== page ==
A burstable instance is a virtual machine (VM) instance that provides a baseline level of CPU performance with the ability to burst to a higher level to support occasional spikes in usage.
Burstable instances are designed for scenarios where an instance is typically idle, or has low CPU utilization with occasional spikes in usage. They're also ideal for scaled-down workloads that don't require a full core. For example:
- Development and test environments
- Continuous integration and continuous delivery (CI/CD) tools
- Monitoring systems
- Static websites
How Burstable Instances Work
Burstable instances are able to sustain workloads running at a fraction of CPUs most of the time, and can burst up to the full CPUs for a limited amount of time.
When you create a burstable instance, you specify the total OCPU count (or CPU cores) and the baseline CPU utilization. The baseline utilization is a fraction of each CPU core, either 12.5% or 50%. The baseline provides the minimum CPUs that can be used constantly.
When needed, the instance can use more than the baseline CPU, all the way up the total OCPUs that you provision. This usage above the baseline is called bursting, because it happens automatically and for short periods of time.
For an instance with 1 OCPU, a baseline of 12.5% means that 12.5% of the CPU core is available for baseline usage, with a maximum burst of 100% of 1 CPU core. For an instance with 64 OCPUs, the same 12.5% baseline means that 12.5% of 64 CPU cores are available for baseline usage, with a maximum burst of 100% of all 64 CPU cores.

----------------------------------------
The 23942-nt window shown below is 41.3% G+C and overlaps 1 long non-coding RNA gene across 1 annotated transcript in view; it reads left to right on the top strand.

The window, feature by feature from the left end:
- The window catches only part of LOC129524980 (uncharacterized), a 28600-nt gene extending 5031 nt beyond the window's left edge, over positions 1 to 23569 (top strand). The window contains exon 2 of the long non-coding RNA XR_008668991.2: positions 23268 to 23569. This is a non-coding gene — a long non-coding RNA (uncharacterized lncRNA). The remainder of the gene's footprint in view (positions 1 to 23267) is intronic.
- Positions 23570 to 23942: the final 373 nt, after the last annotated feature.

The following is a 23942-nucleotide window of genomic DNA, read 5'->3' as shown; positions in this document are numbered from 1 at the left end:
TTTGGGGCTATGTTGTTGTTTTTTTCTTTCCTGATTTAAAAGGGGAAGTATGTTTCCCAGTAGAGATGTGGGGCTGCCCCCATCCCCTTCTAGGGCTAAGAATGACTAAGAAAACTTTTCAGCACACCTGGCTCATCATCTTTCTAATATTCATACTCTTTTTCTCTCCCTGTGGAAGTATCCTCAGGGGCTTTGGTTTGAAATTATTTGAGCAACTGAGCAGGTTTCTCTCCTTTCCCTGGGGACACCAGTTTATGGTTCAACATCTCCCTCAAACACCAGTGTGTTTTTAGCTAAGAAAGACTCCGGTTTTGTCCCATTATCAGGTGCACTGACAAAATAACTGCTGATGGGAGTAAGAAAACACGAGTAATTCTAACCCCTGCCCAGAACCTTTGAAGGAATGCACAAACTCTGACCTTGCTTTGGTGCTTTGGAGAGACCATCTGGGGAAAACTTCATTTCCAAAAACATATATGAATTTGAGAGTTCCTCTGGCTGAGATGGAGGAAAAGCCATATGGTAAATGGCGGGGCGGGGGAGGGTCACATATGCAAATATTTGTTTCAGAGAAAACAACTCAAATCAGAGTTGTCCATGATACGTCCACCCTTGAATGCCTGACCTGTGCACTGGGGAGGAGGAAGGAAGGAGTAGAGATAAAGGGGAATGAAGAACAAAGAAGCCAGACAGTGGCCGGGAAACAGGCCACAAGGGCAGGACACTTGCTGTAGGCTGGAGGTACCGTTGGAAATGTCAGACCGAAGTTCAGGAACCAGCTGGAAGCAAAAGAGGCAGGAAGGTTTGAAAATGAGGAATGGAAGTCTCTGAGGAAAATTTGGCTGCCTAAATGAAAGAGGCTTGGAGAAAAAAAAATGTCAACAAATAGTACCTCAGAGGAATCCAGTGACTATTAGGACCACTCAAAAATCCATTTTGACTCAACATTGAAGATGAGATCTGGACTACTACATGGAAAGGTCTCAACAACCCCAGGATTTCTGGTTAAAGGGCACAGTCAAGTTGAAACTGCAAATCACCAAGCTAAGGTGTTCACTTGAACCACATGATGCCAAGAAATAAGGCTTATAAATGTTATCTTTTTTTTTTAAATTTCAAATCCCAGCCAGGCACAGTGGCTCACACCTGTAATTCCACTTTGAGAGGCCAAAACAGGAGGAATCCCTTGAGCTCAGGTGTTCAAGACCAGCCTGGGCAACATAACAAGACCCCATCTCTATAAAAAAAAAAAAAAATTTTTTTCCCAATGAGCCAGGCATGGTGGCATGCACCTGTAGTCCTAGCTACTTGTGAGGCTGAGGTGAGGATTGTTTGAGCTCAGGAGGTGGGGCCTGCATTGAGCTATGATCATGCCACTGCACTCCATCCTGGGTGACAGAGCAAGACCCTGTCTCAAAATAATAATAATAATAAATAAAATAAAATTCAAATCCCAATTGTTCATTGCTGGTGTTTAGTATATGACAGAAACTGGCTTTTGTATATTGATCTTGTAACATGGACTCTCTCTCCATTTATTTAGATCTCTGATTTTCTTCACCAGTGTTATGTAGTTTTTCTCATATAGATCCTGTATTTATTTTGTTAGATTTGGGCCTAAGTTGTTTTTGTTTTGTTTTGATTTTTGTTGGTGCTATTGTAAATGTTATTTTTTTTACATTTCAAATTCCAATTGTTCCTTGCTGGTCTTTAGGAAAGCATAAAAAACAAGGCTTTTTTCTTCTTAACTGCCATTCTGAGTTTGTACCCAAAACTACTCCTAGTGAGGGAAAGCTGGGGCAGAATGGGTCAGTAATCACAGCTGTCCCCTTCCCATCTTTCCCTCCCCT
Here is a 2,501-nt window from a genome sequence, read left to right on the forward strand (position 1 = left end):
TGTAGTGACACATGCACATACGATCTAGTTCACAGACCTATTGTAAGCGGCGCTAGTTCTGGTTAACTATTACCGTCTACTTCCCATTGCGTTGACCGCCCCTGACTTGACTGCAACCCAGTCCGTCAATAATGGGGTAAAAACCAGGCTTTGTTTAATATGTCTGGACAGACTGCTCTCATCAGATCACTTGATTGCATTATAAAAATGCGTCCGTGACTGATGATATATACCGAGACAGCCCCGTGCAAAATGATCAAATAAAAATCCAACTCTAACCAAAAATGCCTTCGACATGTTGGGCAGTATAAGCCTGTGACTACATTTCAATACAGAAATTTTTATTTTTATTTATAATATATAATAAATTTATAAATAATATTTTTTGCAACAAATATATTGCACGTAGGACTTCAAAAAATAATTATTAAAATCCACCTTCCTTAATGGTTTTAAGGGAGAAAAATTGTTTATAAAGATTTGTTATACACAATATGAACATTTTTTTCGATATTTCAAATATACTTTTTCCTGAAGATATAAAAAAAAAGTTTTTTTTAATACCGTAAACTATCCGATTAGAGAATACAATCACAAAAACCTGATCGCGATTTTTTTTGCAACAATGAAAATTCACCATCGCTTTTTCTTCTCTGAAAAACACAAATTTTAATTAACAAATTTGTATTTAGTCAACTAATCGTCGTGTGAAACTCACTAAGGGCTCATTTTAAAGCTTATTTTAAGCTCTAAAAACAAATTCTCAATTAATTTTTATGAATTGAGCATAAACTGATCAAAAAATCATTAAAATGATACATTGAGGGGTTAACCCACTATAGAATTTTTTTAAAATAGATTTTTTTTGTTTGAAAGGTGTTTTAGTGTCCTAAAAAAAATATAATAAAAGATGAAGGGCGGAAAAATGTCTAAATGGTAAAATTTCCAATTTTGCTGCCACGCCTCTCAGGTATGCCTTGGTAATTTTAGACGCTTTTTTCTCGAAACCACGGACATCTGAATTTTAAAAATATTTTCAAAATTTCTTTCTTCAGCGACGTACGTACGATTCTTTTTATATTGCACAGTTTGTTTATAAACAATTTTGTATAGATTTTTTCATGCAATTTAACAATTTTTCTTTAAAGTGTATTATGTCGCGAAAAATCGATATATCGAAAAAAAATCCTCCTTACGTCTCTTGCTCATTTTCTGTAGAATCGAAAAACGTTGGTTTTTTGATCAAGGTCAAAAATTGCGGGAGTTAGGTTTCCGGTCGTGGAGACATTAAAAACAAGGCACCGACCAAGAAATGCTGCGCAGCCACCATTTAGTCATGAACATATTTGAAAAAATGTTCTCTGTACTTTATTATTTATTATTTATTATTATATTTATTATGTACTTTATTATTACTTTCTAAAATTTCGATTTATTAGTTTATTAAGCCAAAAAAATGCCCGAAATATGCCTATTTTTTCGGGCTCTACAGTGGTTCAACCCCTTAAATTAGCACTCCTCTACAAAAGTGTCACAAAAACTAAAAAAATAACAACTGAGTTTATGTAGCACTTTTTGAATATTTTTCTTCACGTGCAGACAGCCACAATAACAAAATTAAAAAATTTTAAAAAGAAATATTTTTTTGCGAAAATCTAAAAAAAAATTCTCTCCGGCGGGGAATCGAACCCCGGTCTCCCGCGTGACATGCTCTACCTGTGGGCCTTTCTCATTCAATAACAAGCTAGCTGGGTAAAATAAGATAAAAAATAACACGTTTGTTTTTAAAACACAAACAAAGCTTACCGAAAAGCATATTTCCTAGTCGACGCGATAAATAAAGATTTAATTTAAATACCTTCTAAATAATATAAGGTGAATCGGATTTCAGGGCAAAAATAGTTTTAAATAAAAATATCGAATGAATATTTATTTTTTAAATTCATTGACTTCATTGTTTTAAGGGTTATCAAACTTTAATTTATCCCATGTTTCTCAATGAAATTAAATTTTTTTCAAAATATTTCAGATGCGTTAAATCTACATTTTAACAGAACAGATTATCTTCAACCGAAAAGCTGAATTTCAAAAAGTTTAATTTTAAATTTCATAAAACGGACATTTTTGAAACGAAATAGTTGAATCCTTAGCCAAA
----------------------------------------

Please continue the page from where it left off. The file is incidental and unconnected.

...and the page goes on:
The ability to burst depends on the instance's CPU usage pattern and the underlying server resource usage. If the instance's average CPU utilization over the past 24 hours is below the baseline, the system will allow it to burst above the baseline. The burst is limited to a short period of time to ensure that resources are managed fairly. Because burstable instances are oversubscribed compute resources, there is no guarantee that an instance will be able to burst exactly when needed.
After the burst is finished by the system, the instance is limited to the baseline CPU.
You can monitor CPU utilization using the
You can use the following shape to create burstable instances:
OCPU, Memory, and Network Bandwidth
Because burstable instances use flexible shapes, you can customize the number of OCPUs and the amount of memory that are allocated to a burstable instance.
- OCPUs: You can select from 1 to 64 OCPUs as the total OCPU count, the same range that the VM.Standard.E3.Flex flexible shape supports.
- Memory: The amount of memory is based on the total number of OCPUs. For each OCPU, you can select up to 64 GB of memory, the same ratio that the VM.Standard.E3.Flex shape supports. For example, if you create a 1-OCPU instance, you can allocate up to 64 GB of memory, regardless of which baseline OCPU you configure. The minimum amount of memory allowed is either 1 GB or a value matching the total OCPU count, whichever is greater. The maximum amount of memory allowed is 768 GB (note that this value is smaller than for regular instances). Memory does not burst.